The blue and black stripes of Inter, the black and white of Juventus, the pale blue of Napoli and Sampdoria’s iconic blue with horizontal red, white and black bands across the midriff. What beautiful jerseys. Luckily, in the late 1980s and early 1990s – many would argue the high-point for Italian football kits – I had them all. Christmas visits were much anticipated when your aunt played professional football in Italy (one-club loyalty was clearly not a top priority for my 10-year-old self). Looking back, these then exotic strips and their mysterious sponsors – Buitoni and Fitgar were my personal favourites – were the starting point for my love of Italian football, or calcio, as the game is known on the Peninsula.
Sometimes it’s a special player, someone who can change the game in an instant with a moment of magic; sometimes it’s a special match, a last-minute winning goal when, half an hour earlier, your team were two goals behind; sometimes it’s a special tournament, memories of warm summer evenings, running home from the school bus to catch the Colombia v Cameroon kick-off. There are many ways folk fall in love with the beautiful game. Of course, Italian football is not always beautiful. Whole books have been written about calcio’s problems, from match fixing to bribery, from drug scandals to extreme violence at stadiums. However, it has also provided magical teams such as the Grande Torino, unforgettable moments like Maradona delivering Napoli’s first Scudetto in 1987 and, quite possibly, the most iconic international tournament of all time, World Cup Italia 90′.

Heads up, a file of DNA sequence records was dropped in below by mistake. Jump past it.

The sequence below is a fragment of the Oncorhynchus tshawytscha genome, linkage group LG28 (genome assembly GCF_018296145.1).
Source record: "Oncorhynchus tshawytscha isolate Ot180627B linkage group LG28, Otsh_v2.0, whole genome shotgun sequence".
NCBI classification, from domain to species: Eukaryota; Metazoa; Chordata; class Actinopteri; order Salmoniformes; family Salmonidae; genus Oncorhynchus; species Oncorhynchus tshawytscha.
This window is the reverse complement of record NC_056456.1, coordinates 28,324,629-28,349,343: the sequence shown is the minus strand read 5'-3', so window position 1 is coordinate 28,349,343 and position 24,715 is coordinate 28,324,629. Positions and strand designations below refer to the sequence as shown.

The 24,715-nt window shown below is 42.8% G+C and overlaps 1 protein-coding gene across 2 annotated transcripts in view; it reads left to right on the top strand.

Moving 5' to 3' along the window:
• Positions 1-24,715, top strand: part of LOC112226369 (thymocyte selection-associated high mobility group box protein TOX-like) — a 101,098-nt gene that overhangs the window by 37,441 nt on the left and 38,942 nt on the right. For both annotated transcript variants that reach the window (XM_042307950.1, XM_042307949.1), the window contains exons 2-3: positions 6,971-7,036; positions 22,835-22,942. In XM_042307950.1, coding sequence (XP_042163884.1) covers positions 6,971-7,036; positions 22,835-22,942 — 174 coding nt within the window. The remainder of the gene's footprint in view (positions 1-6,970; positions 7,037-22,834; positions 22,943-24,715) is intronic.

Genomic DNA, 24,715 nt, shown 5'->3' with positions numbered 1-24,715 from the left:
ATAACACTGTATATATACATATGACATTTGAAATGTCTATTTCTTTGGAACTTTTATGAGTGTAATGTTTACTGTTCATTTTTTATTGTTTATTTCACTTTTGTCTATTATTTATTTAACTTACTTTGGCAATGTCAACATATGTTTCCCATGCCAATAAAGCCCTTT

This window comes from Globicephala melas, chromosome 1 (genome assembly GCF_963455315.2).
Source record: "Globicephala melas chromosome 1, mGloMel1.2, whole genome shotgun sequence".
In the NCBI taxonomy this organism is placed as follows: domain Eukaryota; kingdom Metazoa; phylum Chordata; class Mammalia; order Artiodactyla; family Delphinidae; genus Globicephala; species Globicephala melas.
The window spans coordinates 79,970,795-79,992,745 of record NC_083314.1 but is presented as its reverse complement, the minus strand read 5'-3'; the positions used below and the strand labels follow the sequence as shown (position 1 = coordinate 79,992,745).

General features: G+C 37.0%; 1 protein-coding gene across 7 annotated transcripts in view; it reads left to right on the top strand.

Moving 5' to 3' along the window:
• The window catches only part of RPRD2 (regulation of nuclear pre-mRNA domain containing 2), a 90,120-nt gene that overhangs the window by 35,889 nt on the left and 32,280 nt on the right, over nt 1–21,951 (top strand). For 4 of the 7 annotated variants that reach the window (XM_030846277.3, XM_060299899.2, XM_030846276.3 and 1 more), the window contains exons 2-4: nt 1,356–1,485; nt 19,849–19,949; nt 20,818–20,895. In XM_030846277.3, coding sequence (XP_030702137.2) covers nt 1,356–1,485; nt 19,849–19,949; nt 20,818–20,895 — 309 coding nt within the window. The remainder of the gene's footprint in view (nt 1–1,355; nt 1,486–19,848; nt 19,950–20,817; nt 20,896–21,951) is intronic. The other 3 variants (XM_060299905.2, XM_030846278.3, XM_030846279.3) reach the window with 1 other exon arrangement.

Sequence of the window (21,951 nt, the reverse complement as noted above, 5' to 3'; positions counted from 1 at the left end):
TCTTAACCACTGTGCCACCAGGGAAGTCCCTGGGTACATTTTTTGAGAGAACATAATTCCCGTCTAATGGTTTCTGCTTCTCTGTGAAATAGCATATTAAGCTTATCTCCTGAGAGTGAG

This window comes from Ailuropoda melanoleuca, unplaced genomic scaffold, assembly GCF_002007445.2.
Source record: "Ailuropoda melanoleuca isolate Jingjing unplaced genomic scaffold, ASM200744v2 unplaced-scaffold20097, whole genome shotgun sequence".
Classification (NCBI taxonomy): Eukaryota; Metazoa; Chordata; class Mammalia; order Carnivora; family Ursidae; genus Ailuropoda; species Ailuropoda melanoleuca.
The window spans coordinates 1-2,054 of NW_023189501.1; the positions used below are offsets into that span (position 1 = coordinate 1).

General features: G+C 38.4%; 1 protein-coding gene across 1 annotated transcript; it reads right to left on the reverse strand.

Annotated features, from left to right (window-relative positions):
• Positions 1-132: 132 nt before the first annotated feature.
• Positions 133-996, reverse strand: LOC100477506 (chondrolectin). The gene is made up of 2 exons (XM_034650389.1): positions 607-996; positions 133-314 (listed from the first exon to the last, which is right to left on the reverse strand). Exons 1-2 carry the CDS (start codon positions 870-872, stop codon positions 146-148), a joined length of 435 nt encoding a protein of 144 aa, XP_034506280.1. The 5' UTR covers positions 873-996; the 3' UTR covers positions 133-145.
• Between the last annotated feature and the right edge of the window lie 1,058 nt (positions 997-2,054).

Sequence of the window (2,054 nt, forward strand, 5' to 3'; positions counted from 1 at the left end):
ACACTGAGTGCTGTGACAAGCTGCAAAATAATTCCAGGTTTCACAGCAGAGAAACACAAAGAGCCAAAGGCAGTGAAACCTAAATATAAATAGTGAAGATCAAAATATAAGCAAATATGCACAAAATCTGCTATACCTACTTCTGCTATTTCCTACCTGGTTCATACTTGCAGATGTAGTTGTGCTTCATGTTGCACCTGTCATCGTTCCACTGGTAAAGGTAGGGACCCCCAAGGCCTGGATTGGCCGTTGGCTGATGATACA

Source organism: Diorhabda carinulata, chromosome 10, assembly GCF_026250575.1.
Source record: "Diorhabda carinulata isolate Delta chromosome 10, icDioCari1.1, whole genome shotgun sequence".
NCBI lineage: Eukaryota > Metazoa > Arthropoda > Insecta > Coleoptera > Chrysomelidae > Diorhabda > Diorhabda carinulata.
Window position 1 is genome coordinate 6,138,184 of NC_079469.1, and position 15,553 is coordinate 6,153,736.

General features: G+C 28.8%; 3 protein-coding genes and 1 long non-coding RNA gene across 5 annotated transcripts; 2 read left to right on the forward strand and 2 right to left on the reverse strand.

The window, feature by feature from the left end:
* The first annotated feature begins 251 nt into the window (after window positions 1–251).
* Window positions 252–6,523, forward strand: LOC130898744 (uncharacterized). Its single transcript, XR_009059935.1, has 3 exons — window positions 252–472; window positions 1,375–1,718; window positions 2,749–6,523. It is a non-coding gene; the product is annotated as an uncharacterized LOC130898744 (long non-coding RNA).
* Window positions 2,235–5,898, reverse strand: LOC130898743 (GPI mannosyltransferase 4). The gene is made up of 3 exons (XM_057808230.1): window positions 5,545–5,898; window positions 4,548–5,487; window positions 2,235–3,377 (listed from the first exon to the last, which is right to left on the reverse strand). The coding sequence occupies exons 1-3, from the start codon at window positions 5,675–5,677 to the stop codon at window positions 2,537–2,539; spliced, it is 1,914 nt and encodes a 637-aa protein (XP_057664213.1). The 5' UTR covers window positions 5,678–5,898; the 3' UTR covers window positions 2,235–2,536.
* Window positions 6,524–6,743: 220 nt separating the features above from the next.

Reminiscing about my own earliest memories of Italian football made me want to find out what led fellow calcio lovers to be drawn in.
Chris Lee, editor of the Outside Write blog, cites the dazzling skills of a quite brilliant Frenchman as the spark that ignited his passion. “My favourite player growing up was Michel Platini,” Chris says. “Although I have never liked Juventus, I did love the mid-80s French team that won the 1984 European Championships and should have got to the World Cup final of either ’82 or ’86. I learned the names of Italian clubs through my obsessive scanning of the Mexico ’86 Panini sticker album, which I completed (and still have).”
In the late 1980s, with Serie A hosting world class stars such as Marco van Basten, Ruud Gullit and Lothar Matthaus, the magic of Italian football was reaching as far afield as Trinidad and Tobago, the home of long-term calcio enthusiast Vijay Rahaman. “At the time, we had just one TV station, TTT (Trinidad and Tobago Television),” Vijay explains. “They showed Serie A, which, at the time, was the best football league in the world. I was around five/six years old when I started following sports and my heart just took to calcio.”
A video tape entitled ‘110 Goals Italia Style’ marked the beginning of James Evans’ calcio journey (a quick search on Amazon reveals this gem can be bought for £9.99). If repeated watching of 110 goals hadn’t fully piqued James’ calcio curiosity in 1989, a birthday present he received a year later had him hooked completely. “In 1990, for my 15th birthday, I was presented with Simon Inglis’ excellent book ‘The Football Grounds of Europe’, which described in great detail the stadia selected for the forthcoming World Cup, to be held in Italy,” James recalls fondly. “Serie A, evidently, was where it was at, and I bought into it completely.”